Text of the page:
Terry Thomas appeals the revocation of his community corrections sentence in a recent case before the Tennessee Court of Criminal Appeals, claiming that the trial court erred by ordering him back to confinement for a twenty year sentence after a failed drug test. The Court here found no issue with the trial court’s ruling and affirmed it.
Thomas was charged with possession of more than .5 grams of cocaine in a school zone, intent to sell, possession of drug paraphernalia, carrying a knife with a blade longer than four inches and driving on a suspended license. He pled guilty and was given a 20-year sentence to be served on community corrections.
In April 2011 a violation warrant was issued for Thomas after he tested positive for additional cocaine use. At the revocation hearing the community corrections officer, April Story, discussed how Thomas tested positive during a drug screen earlier that month. Thomas never asked for a second, confirmation test and Ms. Story admitted that besides the one positive test and occasional spotty attendance at drug treatment classes, Thomas had been in compliance with the rest of the terms of his sentence.
Thomas claims to have been shocked by the positive test, denying he used cocaine. He said he had been working as an apprentice for an electrician and attended HVAC classes at night. He said friends had used the drug at his home recently but he had not shared in the experience. Thomas did admit to not living with his father as he had said he would and to not attending Bible college as promised. He further admitted to spotty drug treatment attendance but blamed his rigorous work schedule.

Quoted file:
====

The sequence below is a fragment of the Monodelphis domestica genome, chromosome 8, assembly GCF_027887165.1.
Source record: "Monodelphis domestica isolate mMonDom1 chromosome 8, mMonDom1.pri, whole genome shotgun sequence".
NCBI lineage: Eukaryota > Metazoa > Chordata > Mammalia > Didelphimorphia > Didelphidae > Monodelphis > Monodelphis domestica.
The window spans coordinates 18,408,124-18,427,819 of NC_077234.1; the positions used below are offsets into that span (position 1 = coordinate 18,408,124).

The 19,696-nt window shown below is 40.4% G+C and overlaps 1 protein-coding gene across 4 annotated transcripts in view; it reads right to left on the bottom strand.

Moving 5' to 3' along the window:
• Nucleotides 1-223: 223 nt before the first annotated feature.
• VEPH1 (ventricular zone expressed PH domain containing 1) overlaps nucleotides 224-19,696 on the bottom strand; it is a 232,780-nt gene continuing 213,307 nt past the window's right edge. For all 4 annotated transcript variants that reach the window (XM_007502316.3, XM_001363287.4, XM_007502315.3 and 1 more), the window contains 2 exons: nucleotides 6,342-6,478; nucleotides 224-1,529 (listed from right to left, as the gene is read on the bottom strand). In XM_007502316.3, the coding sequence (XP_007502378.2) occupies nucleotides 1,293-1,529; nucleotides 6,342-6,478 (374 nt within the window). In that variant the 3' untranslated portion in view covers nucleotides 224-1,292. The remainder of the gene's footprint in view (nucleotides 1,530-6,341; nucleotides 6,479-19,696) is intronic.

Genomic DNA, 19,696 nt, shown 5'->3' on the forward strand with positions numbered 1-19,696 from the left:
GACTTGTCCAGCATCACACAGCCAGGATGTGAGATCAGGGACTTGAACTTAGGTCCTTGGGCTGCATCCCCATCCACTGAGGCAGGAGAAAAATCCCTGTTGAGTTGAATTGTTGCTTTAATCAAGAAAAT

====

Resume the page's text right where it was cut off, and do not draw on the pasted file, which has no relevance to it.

The trial court considered the matter carefully and ultimately decided to revoke his community corrections placement, ordering that he serve the balance of his time in confinement. The court deemed the defendant’s testimony at the revocation hearing “not credible” and said it had to act to protect the health and safety of the citizens of Tennessee.
The defendant believes the lower court abused its discretion by ordering him back to confinement and turned to the Court of Criminal Appeals for help. The Court mentioned that despite Thomas’ shock at his positive test he never took the next step of asking for a retest or even contesting the result. The Court held that the record supports the trial court’s decision and, as Thomas had been shown plenty of leniency by the judicial system, the Court was not inclined to give Thomas relief.
To read the full opinion, click here.
(Lee Davis is a Chattanooga attorney who can be reached at firstname.lastname@example.org or at 266-0605.)